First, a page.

Consistent with the in vitro results memantine
Consistent with the in vitro results, memantine ameliorated Aβ-induced cytotoxicity in rat primary cortical cultures. Studies reported that memantine protected neurons against the damage caused by aggregated Aβ40 or Aβ42 oligomers in vivo, . These results suggest that, in addition to its neuroprotective effect, memantine reduces the toxicity of oligomeric Aβs by inhibiting molecular aggregation.
Furthermore, memantine inhibited the aggregation not only of human Aβ(1–42) but also of other Aβ peptides, including mouse Aβ, [Pyr3]- Aβ(3–42) (found in AD patients), Aβs carrying amino ac 723 substitutions linked to early-onset FAD, and Aβs with different N- or C-terminal lengths. These results suggest that memantine inhibits Aβ aggregation regardless of the amino acid sequence around the mutation site in Aβ. Of note, the effect of memantine on [Pyr3]-Aβ(3–42) and the Aβ mutant D23 N was weak, indicating that the N-terminus and residue D23 of Aβ may be involved in the interaction and/or effect of memantine on Aβ oligomerization. Additional mutational studies are needed to clarify the mode of action of memantine on Aβ aggregation. Our results suggest that memantine may benefit a wide range of patients, including those with SAD and FAD.
Memantine inhibited the aggregation of recombinant human Aβ(1–42) and disassembled preformed Aβ(1–42) fibrils in a concentration-dependent manner in vitro. However, amantadine, a structurally similar NMDA antagonist, did not affect the formation and disassembly of Aβ aggregates at the same concentrations. Therefore, the effects of memantine on Aβ aggregation are mediated by a NMDA receptor-independent mechanism.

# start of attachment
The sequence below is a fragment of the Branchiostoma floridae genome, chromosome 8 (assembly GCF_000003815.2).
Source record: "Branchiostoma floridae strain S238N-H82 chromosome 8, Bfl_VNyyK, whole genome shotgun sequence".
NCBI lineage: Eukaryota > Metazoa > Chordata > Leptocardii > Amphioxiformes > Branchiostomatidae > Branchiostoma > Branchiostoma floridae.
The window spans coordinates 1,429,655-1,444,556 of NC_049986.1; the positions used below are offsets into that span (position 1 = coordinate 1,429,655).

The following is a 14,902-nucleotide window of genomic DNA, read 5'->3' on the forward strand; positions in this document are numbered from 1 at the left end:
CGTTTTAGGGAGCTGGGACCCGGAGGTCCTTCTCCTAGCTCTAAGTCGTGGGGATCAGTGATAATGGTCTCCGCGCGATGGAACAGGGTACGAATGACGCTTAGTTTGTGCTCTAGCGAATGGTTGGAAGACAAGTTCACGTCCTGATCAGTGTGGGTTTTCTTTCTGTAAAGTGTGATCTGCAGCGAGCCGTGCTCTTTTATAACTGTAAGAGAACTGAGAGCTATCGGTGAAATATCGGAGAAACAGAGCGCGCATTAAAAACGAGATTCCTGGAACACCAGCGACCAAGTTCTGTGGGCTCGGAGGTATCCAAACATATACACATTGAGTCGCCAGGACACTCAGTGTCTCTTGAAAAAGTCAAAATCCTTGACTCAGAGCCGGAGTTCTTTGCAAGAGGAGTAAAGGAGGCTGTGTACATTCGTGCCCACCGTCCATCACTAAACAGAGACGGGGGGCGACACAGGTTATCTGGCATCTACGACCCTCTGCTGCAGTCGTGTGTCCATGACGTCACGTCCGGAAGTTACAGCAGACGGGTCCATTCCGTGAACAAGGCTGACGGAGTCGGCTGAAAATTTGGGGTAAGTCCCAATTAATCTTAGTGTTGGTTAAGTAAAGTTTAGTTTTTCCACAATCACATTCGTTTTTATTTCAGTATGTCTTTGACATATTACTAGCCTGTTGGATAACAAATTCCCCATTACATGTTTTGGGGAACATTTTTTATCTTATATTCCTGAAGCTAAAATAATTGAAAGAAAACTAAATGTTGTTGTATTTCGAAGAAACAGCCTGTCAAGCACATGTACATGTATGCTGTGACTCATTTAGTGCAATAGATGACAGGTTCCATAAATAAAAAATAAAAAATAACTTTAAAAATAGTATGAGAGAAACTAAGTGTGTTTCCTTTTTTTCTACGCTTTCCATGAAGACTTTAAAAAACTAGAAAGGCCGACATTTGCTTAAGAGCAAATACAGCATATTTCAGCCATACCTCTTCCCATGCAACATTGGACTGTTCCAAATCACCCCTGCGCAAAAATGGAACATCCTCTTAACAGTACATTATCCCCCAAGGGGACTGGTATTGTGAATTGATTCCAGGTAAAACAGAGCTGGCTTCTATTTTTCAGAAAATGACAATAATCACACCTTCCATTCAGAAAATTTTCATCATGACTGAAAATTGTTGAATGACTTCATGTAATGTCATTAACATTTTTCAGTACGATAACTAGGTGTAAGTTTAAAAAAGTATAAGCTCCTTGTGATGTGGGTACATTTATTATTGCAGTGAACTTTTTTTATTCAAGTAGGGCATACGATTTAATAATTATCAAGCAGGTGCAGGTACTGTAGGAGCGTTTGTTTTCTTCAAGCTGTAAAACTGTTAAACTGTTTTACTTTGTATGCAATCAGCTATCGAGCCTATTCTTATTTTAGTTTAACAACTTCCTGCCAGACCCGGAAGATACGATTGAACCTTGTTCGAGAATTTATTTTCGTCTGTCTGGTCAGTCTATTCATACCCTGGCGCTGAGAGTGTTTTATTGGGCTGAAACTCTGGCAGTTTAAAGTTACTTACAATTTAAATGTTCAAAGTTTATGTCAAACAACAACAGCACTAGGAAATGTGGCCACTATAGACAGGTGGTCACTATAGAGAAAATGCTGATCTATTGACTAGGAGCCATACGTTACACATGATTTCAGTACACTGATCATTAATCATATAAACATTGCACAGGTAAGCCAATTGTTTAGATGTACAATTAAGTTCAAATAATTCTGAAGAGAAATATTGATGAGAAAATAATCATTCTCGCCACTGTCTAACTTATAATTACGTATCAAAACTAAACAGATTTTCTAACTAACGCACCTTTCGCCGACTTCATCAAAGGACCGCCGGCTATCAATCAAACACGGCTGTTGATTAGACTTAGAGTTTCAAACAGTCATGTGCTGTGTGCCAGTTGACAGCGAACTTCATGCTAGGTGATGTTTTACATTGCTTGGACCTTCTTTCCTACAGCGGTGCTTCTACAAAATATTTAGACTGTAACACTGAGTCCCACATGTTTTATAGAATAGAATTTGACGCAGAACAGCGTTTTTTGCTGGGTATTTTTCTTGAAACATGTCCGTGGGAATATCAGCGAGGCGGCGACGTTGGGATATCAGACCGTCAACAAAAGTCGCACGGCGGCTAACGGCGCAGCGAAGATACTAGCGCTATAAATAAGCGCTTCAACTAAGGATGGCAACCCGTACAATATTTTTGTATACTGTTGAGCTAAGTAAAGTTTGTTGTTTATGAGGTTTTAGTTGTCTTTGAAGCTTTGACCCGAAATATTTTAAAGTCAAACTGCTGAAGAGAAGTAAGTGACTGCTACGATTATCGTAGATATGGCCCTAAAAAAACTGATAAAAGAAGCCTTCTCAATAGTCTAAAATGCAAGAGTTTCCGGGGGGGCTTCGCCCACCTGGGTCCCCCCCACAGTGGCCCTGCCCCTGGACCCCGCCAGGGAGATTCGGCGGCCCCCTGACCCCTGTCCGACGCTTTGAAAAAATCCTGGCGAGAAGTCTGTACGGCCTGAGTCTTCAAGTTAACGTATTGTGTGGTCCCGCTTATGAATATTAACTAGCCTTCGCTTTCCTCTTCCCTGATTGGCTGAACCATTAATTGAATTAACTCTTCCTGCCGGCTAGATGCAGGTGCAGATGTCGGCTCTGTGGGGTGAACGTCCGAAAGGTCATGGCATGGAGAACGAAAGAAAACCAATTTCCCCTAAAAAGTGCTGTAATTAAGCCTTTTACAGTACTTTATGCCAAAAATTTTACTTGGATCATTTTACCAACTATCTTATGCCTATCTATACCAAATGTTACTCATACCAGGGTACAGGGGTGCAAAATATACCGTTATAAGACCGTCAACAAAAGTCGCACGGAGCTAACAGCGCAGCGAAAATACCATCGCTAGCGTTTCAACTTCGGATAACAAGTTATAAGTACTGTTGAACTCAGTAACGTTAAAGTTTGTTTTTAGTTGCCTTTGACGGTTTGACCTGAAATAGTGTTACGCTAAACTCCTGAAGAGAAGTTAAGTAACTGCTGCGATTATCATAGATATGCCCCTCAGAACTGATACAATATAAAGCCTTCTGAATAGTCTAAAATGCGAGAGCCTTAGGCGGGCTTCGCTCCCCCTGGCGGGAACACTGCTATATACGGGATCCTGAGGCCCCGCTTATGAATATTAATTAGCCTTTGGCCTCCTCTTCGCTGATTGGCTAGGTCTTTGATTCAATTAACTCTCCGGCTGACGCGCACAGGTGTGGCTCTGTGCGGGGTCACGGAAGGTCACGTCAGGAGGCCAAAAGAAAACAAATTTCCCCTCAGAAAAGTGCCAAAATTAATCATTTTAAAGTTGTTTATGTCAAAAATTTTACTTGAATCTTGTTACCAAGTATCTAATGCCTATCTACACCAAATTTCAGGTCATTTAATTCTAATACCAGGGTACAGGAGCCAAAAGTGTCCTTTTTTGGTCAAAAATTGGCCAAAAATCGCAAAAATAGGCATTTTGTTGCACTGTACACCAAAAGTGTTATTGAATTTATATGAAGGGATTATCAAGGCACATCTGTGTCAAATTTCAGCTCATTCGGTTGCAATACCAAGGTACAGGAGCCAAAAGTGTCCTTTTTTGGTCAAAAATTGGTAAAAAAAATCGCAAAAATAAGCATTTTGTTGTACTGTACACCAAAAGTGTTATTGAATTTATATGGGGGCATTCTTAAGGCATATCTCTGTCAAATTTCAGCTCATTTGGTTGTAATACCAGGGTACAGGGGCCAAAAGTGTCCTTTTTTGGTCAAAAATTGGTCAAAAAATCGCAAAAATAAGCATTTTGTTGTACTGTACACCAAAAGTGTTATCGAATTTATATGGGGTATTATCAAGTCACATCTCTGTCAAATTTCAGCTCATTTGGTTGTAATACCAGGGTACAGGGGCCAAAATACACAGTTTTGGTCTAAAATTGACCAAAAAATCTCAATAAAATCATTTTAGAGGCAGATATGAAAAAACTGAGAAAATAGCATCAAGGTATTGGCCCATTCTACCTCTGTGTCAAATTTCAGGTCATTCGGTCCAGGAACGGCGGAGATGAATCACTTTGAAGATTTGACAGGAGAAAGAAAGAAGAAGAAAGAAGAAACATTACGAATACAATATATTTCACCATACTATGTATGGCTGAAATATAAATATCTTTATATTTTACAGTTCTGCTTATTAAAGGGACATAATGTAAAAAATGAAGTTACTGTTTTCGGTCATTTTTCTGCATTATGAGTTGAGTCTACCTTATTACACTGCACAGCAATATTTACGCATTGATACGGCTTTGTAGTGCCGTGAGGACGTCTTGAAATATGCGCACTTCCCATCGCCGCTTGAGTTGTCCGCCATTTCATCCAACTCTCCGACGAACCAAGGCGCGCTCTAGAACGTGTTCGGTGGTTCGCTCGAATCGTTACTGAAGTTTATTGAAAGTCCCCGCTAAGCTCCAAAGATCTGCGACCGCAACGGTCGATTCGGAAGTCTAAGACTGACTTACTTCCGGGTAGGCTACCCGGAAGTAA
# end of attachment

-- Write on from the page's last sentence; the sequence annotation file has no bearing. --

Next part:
In this study, we used Aβ peptides at the concentrations of 1–5 μM and memantine at 0.1–3 mM. In patients treated with memantine, its concentration in the CSF ranged from 0.05 to 0.3 μM . In 128 participants from the DIAN cohort, the Aβ42 concentration in the CSF was 218 pg/mL in mutation carriers (in one of three genes, APP, PSEN1 or PSEN2) and 398 pg/mL in noncarriers . In the ADNI cohort, the mean concentration of Aβ(1–42) in the CSF was 229.0, 141.0, and 134.0 pg/mL in cognitively normal subjects, mild cognitive impairment (MCI) patients, and AD patients, respectively . These values indicate that the concentration of memantine and Aβ42 overlaps with the concentration used in this study, suggesting that the effect of memantine found here would be observed in MCI or AD patients treated with memantine.
Acknowledgements We are grateful to C. Nishimoto for the assistance in conducting the study and to S. Kumakura, R. Murakami, and K. Saito for their support and suggestions. This study was supported by Daiichi-Sankyo Co., Ltd.
Introduction Alzheimer's disease (AD) is a complex neurological disorder characterized by a progressive dementia as a consequence of synaptic failure , . The amyloid hypothesis maintains that the pivotal event in AD is the production of toxic amyloid-β (Aβ) peptides following the proteolytic cleavage of the amyloid precursor protein (APP) . In animal models intracerebral injections of Aβ peptides caused synapse damage and impaired memory formation , . Neurodegeneration is not directly proportional to concentrations of Aβ; rather that it is dependent upon numerous factors including the state of Aβ aggregation and specific Aβ conformations. Perhaps the key to understanding the amyloid hypothesis is the realization that there exist conformational forms of disease-relevant Aβ, while other conformations are less toxic or even biologically inert. Therefore, we sought to identify factors that specifically affected the release of toxic forms of Aβ. Chinese hamster ovary (CHO) cells stably transfected with cDNA encoding the human (APP)751, known as 7PA2 cells, have been extensively used as they release soluble Aβ ,  that have similar properties to the soluble Aβ species found within the brains of AD patients , , , .